After years of ups and downs for Bitcoin and its merchants, this year seems to be looking much better for the digital currency. Earlier this month, Bitstamp announced its acquisition of a license for Bitcoin exchange in the EU starting July 1. And now, the Japanese cabinet has approved the integration of digital currency like Bitcoin into the legal banking system, provided they follow certain regulations with money laundering prevention and consumer protection.
Bitcoin is supposedly a “more stable” currency and payment system, invented by Satoshi Nakamoto, that is “a purely peer-to-peer version of electronic cash [that] would allow online payments to be sent directly from one party to another without going through a financial institution.”
As of now, the legality of Bitcoin varies from country to country. Some countries do not recognize digital currency as legal tender, and some go so far as to ban it altogether.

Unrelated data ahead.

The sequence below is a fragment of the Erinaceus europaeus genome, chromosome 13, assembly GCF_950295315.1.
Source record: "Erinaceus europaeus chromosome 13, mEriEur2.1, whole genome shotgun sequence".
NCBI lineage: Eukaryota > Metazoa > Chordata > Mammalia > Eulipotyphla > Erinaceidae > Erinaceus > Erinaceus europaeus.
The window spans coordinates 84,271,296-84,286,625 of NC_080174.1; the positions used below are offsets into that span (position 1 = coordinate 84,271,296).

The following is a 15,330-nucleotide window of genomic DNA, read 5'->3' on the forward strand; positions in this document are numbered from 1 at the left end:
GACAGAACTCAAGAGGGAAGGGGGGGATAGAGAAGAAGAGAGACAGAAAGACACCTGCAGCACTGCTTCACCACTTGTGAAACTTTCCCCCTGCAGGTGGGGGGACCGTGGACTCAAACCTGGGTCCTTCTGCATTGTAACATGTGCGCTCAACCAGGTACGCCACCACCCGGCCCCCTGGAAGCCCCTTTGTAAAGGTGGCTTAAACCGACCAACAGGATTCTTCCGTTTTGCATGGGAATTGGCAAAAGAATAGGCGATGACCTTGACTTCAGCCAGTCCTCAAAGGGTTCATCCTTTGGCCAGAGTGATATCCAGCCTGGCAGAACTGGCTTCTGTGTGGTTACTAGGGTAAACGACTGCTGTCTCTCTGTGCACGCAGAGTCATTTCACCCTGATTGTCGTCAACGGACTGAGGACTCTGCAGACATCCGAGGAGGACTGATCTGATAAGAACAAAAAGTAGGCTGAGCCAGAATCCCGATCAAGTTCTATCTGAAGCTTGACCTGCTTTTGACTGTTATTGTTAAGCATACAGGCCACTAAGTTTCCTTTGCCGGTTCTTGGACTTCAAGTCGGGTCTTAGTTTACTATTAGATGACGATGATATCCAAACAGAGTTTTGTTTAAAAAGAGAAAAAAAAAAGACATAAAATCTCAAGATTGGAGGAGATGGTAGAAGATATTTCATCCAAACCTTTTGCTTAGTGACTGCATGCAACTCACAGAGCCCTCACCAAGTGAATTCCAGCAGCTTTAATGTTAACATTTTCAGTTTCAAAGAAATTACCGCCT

Its reputation has been tarnished through the years by cases such as individual loss of Bitcoins and irretrievability, with no legal means to obtain compensation for the loss. In Japan, courts dismissed any claims for compensation over loss of Bitcoins due to the fact that virtual currency was “not subject to ownership.”
The biggest case that brought the credibility of Bitcoin down was the legal issues and eventual failure of Mt. Gox, a Bitcoin exchange based in Tokyo, Japan that handled 70% of Bitcoin transactions all over the world before its spectacular fall.
Due to recent innovations in the Bitcoin exchange industry, however, Bitcoin is back in the game. Coincheck, a new exchange, has gained over 1000 merchants and billions of Yen in investments each month.
The recent acceptance of digital currency in Japan may also be attributed to the country’s current economic struggles and the gains Bitcoin and similar currencies could offer in the financial technology industry.
So Bitcoin’s making a comeback in a big way, finally jettisoning an overly ambitious scramble for immediate gains for a steadier, more incremental approach to win acceptance and confidence from users—and those two factors, after all, form the bedrock of any currency.